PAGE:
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On The Waterfront: Hoboken, Secaucus Mayors Arrested Along with Brooklyn Rabbis

Peter Cammarano, III, the Hoboken, New Jersey Mayor (inset, left and center), and Dennis Elwell, Mayor of Secaucus, New Jersey (inset, right), face high-level political corruption charges, along with more than 40 other people who were also charged with crimes ranging from corruption, extortion, money laundering, illegal money transmitting, to conspiracy to transport human organs.

Cammarano was allegedly caught by the FBI on tape in June telling a government cooperating witness, Solomon Dwek, "I stopped being a lawyer last month, um, hopefully for good." The FBI allegedly recorded a conversation that the Hoboken Mayor had with Dwek in a Hoboken diner where Cammarano is said to have conspired to extort $5,000 from Dwek, and bragged before his election that "[r]ight now, the Italians, the Hispanics, the seniors are locked down. Nothing can change that now. . . . I could be, uh, indicted, and I'm still gonna win 85 to 95 percent of those populations."

You can read these and other fascinating allegations of political corruption in the federal charges here:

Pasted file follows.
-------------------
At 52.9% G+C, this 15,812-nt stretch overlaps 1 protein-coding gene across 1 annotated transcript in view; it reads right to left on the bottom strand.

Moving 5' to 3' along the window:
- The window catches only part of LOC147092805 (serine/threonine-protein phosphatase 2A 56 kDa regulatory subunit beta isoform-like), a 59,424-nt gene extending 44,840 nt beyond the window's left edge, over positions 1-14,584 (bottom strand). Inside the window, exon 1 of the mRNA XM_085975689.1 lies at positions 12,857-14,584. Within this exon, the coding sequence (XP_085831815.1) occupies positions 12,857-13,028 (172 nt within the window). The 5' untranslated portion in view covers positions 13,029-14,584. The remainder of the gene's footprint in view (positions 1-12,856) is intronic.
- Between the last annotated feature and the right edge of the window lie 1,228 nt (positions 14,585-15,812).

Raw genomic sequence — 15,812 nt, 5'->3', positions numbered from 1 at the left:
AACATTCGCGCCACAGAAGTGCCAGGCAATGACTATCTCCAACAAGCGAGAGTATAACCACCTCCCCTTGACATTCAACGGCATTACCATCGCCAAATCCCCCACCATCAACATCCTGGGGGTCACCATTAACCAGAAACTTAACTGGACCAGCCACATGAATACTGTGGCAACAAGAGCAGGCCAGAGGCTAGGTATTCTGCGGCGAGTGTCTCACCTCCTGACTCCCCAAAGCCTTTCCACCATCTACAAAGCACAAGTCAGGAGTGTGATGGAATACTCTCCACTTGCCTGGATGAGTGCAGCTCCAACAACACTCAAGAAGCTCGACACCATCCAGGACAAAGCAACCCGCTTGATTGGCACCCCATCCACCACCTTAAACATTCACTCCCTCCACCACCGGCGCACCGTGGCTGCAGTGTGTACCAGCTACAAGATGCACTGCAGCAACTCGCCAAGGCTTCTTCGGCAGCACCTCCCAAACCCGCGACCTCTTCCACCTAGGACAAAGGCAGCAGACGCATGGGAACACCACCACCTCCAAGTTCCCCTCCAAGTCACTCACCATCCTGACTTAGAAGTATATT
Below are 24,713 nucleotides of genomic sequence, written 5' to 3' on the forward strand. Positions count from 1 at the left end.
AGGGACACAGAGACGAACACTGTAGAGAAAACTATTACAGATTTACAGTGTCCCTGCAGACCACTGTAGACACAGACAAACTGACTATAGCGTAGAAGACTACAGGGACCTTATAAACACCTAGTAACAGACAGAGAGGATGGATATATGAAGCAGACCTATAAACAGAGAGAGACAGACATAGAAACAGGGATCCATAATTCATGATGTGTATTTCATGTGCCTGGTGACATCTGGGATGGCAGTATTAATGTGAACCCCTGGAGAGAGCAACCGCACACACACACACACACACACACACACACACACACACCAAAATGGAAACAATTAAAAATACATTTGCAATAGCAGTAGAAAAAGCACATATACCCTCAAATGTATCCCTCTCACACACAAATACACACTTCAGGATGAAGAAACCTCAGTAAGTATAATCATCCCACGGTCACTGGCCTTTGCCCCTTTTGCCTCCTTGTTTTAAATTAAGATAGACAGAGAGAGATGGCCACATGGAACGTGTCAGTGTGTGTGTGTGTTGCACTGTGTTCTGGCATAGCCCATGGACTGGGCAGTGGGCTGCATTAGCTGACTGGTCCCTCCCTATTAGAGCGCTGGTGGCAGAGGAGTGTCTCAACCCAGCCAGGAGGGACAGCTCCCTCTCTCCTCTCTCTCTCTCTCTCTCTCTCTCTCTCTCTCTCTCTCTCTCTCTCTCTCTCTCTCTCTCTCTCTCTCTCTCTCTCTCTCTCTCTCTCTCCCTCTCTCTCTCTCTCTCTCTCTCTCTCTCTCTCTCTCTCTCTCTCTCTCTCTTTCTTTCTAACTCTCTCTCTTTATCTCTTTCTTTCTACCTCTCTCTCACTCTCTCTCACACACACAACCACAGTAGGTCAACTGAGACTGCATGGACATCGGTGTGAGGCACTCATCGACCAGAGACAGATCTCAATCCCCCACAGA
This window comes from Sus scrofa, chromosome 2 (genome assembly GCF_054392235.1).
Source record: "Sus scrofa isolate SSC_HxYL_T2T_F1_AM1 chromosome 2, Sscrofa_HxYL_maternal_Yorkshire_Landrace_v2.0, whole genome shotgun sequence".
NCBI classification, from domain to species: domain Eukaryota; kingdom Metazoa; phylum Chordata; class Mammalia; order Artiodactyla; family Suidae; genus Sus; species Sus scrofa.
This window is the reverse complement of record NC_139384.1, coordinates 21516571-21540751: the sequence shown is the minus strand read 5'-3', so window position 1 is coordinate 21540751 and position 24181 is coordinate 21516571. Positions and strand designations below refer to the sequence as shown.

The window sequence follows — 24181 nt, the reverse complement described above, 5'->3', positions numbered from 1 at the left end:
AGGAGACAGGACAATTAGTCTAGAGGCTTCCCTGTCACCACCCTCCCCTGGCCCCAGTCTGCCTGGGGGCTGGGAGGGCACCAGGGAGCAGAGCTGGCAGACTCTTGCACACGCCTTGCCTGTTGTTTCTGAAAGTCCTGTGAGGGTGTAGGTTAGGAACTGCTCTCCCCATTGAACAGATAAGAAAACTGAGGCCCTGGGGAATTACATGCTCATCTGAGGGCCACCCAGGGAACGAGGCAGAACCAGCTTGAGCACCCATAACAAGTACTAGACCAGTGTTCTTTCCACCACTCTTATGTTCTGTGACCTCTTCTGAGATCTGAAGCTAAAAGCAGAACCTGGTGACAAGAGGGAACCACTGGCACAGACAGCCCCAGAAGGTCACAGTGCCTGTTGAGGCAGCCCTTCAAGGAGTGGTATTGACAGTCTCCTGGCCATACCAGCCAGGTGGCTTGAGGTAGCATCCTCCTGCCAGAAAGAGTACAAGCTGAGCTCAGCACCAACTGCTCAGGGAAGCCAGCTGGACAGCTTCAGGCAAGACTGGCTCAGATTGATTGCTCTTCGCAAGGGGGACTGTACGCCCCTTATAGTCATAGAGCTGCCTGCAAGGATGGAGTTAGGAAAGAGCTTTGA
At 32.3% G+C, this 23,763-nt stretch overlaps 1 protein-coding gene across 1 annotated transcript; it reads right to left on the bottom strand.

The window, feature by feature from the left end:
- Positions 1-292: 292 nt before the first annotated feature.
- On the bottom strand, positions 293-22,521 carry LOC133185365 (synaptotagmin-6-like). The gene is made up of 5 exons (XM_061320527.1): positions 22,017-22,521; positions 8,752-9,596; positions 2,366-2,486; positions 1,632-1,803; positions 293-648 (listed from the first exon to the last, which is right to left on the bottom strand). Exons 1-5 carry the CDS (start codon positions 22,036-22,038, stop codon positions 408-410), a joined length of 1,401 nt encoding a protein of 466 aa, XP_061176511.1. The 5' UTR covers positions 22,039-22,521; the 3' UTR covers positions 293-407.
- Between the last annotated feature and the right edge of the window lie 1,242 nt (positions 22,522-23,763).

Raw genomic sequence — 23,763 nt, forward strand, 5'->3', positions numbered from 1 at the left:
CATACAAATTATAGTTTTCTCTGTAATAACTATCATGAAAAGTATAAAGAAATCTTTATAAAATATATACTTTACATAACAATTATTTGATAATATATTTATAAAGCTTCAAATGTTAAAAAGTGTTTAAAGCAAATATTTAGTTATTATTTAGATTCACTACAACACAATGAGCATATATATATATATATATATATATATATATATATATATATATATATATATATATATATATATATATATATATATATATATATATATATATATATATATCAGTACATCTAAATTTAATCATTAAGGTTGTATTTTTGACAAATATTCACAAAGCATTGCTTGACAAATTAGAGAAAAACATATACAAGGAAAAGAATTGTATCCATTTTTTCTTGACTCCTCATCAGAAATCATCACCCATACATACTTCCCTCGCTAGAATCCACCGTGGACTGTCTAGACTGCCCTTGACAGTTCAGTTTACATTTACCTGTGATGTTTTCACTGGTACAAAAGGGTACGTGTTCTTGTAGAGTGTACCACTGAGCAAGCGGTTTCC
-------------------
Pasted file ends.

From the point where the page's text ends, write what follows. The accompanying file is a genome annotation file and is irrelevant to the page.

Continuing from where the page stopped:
The list of more than forty defendants accused in the charges spans a wide variety of individuals in New Jersey and New York. They range from New Jersey local and state politicians and officials, to a number of Rabbis in Brooklyn.

You can read the names of other accused individuals here:


According to the Asbury Park Press, the government's reputed cooperating witness is believed to be Solomon Dwek (inset, left), who was arrested and charged with federal bank fraud in May 2006 after passing a bad check of more than $25 million at a PNC Bank branch in Asbury Park, New Jersey.

He is said to have posed as a real estate developer for the FBI and allegedly tried to bribe from New Jersey officials to see if they would be willing to engage in criminal wrongdoing while in office.

You can read Dwek's original 2006 bank fraud criminal charges here:

Related Resources:

 

Image credits: City of Hoboken, Team Elwell, Flickr